In 2021, Gauci was featured in a MaltaToday video, in which he promoted Juicy Fields as a way of removing entry barriers for budding cannabis entrepreneurs. He also appeared enthusiastic about the plant itself, claiming it helped heal his daughter’s kidney tumour and treat his son’s autism.

Juicy Fields also had a stand at the Plant Medicine Week conference in Malta earlier this year and even sponsored an official after-party at Suq tal-Belt.

The company was extremely ambitious, telling investors it intended to capture 1.5% of the global medical cannabis market share and be able to tap into 350,000 square metres of land by 2025, up from the 75,000 square metres it claimed to have access to in 2021.

“For the long term, 10 years or more, the plan is to become the world brand number one — cannabis products with a high THC content — oils, vapes, dry flowers, capsules, suppositories, tea, and edibles. Also, we are planning to open medical centers around the world,” it added.

However, in recent weeks, the edifice appeared to start crumbling, with investors reporting blocked withdrawals, social media rumours circulating that the whole thing may have been an exit scam, and authorities in Spain, Germany and the Netherlands alerting potential investors.

El País Financiero recently reported that Juicy Fields was a “textbook exit scam” and that hundreds of millions of dollars are estimated to have been defrauded from investors.

Users also detected $17 million vanishing from a blockchain wallet linked to Juicy Fields within 48 hours, with the company allegedly subdividing large amounts and spreading them to other wallets to make it hard to keep track of the movements.

When crunching the numbers, El País noted the improbability of the scheme’s efficacy. Data from June shows Juicy Fields had over 500,000 e-grower accounts, some of whom were ALT accounts, each of whom could invest up to €180,000.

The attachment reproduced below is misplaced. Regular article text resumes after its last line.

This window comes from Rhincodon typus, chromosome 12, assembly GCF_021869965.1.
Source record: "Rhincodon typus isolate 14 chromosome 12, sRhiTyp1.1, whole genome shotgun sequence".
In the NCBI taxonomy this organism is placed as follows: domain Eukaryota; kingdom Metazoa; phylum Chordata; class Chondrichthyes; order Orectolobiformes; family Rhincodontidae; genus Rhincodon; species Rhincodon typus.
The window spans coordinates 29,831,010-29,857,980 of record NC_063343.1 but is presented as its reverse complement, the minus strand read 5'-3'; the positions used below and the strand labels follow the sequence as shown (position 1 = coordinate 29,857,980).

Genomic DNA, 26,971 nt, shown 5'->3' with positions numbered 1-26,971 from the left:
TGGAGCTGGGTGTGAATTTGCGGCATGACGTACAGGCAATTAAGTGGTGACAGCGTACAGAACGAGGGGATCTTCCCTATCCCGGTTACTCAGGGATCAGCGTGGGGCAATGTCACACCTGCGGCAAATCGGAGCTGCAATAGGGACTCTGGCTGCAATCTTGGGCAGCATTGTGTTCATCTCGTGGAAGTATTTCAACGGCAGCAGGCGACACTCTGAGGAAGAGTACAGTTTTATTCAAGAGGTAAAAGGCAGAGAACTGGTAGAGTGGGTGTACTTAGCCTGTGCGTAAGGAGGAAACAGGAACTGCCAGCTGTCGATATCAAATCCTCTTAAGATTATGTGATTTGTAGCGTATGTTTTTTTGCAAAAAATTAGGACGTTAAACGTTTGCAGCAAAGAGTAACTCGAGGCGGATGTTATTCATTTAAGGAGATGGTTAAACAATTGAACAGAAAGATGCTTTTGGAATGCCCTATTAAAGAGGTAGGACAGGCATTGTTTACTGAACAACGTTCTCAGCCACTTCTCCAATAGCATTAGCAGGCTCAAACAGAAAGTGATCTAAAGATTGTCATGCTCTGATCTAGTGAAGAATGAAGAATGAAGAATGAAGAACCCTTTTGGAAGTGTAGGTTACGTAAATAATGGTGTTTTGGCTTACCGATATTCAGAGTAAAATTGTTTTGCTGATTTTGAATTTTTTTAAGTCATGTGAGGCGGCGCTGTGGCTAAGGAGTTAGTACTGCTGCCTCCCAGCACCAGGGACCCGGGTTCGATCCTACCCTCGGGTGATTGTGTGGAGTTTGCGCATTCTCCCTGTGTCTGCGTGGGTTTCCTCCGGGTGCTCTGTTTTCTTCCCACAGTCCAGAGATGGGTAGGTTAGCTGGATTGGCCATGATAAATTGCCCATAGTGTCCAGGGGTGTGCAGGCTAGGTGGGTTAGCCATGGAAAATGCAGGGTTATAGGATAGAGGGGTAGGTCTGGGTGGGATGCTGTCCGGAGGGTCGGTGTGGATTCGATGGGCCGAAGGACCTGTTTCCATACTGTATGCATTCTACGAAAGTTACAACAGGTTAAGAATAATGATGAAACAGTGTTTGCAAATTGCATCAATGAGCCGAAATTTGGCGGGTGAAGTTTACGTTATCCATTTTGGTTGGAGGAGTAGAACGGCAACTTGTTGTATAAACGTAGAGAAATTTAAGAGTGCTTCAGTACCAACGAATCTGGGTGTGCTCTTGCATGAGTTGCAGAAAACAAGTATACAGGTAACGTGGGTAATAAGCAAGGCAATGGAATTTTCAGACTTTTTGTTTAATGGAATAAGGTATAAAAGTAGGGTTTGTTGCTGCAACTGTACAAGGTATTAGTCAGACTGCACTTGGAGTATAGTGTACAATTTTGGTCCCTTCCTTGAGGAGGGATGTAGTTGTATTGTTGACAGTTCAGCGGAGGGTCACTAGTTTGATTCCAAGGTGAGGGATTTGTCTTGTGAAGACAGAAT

Juicy Fields claimed to have just under 80,000 square metres of land on which to develop their cannabis crops, which would mean that if every user had a single plant, the company would need to grow and harvest six plants per square metre, an impossible figure.

E-growers who poured thousands of money into the scheme, including a Maltese household who is believed to have invested a whopping €100,000, have now been left high and dry, and Spanish investors are planning a class action lawsuit.

So why did so many people buy into the concept?

Juicy Fields promised people a chance to jump on the train of the next major global industry, with beginner investments as low as €50, and did so in a particularly professional manner. 

They attended international conferences, side by side with major players in the industry, and ran an extensive advertising campaign, which included running sponsored articles and using influencers to promote the scheme.

They published a detailed informational booklet, complete with the locations of their plantation partners, and sometimes organised trips to these fields.

E-growers also defended the scheme organically, publishing proof of payment to allay fears of new investors. However, as El País pointed out, Ponzi schemes originally do pay very well, with original investors receiving money paid by newer ones as the “pyramid” is being built. 

It is only when the influx of new investors dries up or when the owners fold that the entire system collapses. 

Cover photo: Left: Daniel Gauci (Photo: Instagram – the_gentlemansmoker), Right: Stock image

Were you ever fooled by a Ponzi scheme?

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Tim is interested in the rapid evolution of human society brought about by technological advances. He’s passionate about justice, human rights and cutting-edge political debates. You can follow him on Twitter at @timdiacono or reach out to him at [email protected]